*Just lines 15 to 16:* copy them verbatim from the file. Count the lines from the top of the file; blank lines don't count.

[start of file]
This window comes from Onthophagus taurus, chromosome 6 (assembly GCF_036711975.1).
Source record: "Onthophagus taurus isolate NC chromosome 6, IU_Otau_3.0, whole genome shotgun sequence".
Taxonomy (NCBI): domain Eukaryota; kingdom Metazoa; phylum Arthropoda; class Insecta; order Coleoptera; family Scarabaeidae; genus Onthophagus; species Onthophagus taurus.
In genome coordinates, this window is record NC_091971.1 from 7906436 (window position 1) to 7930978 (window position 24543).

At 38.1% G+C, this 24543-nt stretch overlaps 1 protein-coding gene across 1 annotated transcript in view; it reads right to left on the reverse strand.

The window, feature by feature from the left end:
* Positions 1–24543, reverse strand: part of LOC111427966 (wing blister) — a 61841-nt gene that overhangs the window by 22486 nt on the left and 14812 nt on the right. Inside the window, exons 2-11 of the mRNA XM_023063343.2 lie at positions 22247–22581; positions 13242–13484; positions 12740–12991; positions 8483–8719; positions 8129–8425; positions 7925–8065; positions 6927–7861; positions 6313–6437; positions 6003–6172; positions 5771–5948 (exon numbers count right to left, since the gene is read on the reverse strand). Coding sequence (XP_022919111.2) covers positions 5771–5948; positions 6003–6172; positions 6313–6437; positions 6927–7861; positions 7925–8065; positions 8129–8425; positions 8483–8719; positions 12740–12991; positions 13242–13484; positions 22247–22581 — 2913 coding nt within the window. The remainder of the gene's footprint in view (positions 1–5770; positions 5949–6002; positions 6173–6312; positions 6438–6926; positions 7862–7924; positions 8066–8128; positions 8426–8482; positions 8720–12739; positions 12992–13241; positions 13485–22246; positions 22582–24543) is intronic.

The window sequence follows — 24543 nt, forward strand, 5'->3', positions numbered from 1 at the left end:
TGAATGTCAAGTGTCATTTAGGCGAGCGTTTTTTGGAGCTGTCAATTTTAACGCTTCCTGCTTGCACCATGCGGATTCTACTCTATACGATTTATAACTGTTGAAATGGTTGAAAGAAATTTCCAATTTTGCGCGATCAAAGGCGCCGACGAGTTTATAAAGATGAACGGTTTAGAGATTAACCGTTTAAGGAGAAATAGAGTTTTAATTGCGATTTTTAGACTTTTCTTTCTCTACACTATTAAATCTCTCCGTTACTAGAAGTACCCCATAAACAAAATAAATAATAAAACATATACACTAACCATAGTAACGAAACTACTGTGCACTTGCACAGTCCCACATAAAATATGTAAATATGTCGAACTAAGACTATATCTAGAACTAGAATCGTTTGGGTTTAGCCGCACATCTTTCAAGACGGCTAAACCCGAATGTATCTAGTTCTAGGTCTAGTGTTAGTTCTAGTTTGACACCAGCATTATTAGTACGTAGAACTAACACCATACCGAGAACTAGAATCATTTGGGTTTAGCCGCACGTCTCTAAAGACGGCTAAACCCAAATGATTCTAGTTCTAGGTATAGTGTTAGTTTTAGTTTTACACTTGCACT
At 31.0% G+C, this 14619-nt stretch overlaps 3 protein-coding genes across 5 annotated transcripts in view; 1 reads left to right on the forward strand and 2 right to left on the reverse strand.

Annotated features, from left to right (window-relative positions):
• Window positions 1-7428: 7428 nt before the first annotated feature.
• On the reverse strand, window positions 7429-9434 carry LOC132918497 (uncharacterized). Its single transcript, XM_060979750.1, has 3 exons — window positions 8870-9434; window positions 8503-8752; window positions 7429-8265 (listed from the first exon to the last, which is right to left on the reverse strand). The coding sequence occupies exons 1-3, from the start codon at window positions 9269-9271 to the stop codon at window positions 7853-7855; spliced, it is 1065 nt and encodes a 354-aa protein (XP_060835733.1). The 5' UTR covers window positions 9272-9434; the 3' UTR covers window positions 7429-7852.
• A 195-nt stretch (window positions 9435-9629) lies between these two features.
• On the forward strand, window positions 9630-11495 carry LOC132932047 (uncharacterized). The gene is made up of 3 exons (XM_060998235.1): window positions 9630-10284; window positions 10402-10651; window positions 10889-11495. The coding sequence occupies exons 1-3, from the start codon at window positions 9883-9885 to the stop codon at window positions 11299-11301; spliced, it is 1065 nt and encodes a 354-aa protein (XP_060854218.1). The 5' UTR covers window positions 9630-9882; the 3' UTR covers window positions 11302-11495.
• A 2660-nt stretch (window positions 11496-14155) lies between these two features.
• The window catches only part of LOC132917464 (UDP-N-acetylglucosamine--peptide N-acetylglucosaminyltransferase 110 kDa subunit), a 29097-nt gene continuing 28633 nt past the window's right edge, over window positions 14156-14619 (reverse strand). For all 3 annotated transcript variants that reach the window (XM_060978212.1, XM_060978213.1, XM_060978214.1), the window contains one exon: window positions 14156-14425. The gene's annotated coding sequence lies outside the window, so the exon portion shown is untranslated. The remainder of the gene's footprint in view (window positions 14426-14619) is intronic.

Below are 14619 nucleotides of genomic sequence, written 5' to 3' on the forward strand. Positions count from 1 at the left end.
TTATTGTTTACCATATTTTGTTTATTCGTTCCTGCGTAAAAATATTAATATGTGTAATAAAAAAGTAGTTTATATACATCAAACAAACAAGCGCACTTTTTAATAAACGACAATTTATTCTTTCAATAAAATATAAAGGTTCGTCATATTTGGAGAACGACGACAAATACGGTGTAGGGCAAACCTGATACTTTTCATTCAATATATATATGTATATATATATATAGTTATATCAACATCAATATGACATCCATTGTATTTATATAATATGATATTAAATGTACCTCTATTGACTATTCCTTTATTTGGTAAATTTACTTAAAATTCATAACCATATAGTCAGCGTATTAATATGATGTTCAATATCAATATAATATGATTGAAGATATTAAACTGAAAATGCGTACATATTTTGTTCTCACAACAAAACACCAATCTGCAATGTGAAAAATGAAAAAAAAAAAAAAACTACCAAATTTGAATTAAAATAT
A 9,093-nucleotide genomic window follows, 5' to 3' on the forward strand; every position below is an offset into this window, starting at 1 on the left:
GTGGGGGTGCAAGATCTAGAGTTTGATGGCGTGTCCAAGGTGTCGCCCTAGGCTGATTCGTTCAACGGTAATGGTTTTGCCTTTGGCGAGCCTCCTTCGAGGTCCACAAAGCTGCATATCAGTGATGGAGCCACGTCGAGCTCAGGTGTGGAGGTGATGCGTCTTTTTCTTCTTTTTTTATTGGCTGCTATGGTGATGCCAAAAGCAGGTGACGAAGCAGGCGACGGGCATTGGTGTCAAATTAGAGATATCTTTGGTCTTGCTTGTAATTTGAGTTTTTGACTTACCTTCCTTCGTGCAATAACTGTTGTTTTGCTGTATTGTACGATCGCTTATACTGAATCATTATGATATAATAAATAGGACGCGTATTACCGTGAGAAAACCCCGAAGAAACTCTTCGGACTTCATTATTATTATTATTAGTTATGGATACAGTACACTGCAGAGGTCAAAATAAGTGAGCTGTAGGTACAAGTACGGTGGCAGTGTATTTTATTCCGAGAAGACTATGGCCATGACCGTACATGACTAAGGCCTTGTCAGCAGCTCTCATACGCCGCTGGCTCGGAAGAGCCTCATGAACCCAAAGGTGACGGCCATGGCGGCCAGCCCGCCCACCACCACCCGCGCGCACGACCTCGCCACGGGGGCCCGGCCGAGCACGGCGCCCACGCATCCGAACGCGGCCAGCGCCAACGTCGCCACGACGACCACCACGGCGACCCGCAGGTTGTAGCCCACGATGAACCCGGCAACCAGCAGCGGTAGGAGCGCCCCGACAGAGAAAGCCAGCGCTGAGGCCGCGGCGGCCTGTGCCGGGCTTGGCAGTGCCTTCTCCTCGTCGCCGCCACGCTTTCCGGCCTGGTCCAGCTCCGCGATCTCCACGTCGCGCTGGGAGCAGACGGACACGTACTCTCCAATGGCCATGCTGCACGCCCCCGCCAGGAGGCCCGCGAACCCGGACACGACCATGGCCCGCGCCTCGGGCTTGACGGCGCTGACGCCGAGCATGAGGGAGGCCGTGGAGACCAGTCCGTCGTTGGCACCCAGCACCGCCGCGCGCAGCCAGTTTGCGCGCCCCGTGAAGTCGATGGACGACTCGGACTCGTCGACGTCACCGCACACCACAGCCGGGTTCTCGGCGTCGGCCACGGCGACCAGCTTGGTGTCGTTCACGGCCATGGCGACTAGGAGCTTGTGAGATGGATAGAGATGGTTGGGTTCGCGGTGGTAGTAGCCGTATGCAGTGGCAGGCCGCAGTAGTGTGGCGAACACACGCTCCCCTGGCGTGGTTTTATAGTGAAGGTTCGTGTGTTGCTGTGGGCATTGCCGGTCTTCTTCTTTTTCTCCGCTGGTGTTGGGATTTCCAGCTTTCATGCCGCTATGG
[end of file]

• On the forward strand, window positions 9630-11495 carry LOC132932047 (uncharacterized). The gene is made up of 3 exons (XM_060998235.1): window positions 9630-10284; window positions 10402-10651; window positions 10889-11495. The coding sequence occupies exons 1-3, from the start codon at window positions 9883-9885 to the stop codon at window positions 11299-11301; spliced, it is 1065 nt and encodes a 354-aa protein (XP_060854218.1). The 5' UTR covers window positions 9630-9882; the 3' UTR covers window positions 11302-11495.
• A 2660-nt stretch (window positions 11496-14155) lies between these two features.